If you prefer to stay green and avoid public transportation altogether, community bike-sharing and bike rental services are also available. Conversely, if you insist on four-wheeling it you can book a parking place using SpotHero (some savvy locals will be making big bucks by renting out their private spaces).
What should I wear for the weather?
Right now, temperatures are looking fairly mild: mid-70s, with a chance of showers in the morning and then partly cloudy in the afternoon. That said, Pride Parade sunburns are as much a tradition as the parade itself (boas do NOT block UV rays), so be sure to wear sunblock and to carry a water bottle. Comfy footwear is a must as well, what with all the standing around and/or running after Elizabeth Warren to get a selfie.
In the evening, the temps get down as low as 60, so plan on having a light jacket on hand for all the after-parties. The sun sets around 8:18pm.
What is the Pride Festival and Concert?
The festival is where you can park the little ones, with a Family Fun Zone, local food vendors, and live entertainment. The Pride Concert is an all-ages show featuring “American Idol” contestant Todrick Hall, Robin S., and Beth Sacks. This year’s host is local “rising drag superstar” Amanda Playwith.
Where can I keep the party going afterward?
Granted, getting wild on a Sunday night is something your Monday-morning self will probably hate you for -- but if you can’t rage after Pride, when can you? If you’re looking for the after-party, you’ll likely find it at one of Boston’s best LGBTQ bars (which we’ve outlined in their own separate guide), including spots like Cathedral Station, DBar, and Club Cafe.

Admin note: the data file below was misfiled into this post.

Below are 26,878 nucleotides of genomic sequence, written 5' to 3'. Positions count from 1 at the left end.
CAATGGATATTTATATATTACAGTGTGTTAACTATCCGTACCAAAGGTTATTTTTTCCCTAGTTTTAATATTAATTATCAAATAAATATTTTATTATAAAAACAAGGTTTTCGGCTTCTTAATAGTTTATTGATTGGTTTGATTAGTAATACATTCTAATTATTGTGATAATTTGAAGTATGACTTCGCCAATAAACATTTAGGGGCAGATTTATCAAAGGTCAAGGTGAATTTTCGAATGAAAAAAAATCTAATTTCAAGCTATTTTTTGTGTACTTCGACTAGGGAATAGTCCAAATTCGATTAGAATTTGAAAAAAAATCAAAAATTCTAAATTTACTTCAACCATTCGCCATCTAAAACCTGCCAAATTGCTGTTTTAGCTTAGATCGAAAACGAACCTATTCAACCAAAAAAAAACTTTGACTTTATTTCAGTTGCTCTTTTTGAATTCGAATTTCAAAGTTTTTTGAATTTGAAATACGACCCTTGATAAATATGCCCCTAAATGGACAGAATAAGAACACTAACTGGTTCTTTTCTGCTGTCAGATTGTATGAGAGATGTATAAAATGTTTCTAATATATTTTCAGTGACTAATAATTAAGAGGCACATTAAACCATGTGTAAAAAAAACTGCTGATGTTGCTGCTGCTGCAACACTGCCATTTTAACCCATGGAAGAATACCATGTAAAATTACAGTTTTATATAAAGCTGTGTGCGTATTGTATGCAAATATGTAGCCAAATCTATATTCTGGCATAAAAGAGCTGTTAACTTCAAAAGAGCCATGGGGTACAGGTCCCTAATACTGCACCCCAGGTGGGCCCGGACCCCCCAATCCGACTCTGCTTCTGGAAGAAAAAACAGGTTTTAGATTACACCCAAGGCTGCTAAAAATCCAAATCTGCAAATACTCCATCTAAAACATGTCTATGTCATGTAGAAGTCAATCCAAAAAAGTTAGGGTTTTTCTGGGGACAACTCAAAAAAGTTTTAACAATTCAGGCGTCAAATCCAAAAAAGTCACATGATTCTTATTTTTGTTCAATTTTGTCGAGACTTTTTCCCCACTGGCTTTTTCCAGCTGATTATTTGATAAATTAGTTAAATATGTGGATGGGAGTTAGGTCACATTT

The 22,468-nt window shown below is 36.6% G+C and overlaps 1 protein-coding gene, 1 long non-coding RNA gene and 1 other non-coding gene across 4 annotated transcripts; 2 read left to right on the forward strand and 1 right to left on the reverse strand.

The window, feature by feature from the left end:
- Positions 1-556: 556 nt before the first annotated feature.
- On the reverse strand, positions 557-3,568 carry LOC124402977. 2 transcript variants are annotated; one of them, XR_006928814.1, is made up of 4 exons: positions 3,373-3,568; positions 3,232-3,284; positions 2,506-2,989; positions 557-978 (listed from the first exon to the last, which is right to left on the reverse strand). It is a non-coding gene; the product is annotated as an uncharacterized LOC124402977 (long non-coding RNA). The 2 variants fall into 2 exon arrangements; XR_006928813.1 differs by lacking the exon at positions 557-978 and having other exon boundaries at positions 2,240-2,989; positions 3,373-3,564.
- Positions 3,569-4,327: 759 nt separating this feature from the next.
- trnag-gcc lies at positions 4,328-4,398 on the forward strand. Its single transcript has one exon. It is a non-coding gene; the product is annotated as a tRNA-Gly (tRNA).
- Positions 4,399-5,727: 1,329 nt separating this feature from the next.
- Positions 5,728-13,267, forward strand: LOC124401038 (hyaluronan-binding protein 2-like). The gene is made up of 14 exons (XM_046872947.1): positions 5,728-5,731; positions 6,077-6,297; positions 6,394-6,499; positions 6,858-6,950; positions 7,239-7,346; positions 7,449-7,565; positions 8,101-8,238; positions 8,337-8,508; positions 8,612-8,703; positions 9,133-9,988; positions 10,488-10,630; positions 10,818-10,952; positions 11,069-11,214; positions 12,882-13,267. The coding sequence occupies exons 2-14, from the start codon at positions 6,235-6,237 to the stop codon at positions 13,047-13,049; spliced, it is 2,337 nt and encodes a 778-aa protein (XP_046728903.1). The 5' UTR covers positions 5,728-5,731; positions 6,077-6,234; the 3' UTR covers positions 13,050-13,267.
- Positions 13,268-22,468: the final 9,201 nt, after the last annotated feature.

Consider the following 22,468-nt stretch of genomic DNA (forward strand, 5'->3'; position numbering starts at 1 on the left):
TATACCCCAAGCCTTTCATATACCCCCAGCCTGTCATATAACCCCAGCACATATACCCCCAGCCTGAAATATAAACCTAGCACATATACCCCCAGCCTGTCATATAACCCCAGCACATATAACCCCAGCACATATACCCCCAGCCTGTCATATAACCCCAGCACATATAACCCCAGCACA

What can I do if I want to get more involved?
Before: You can donate at any time to Boston Pride, as well as purchase their swag, from T-shirts to flags to shopping bags.
During: Boston Pride is an all-volunteer, grassroots organization, so donating your own time is much appreciated. The org is still in need of volunteers for many of the weekend events, including the Parade, Festival, the Youth Dance, the Concert, and the Block Parties happening the following day. You can learn more about all the specific volunteer opportunities here.
If you’re posting on social media (and let’s face it, you probably are), use the hashtags #BostonPride and #Pride2019.
After: 2020 will be here before you know it, so register to vote if you haven’t already, then get involved in other voter registration drives. You can also attend any of the planning meetings for next year’s events and sign up for Boston Pride’s newsletter to learn about volunteering opportunities, year-round events, and more. Interested in joining Boston Pride’s Board of Directors? Take a gander at the application, then call the PrideLine at 617-262-9405 with any questions.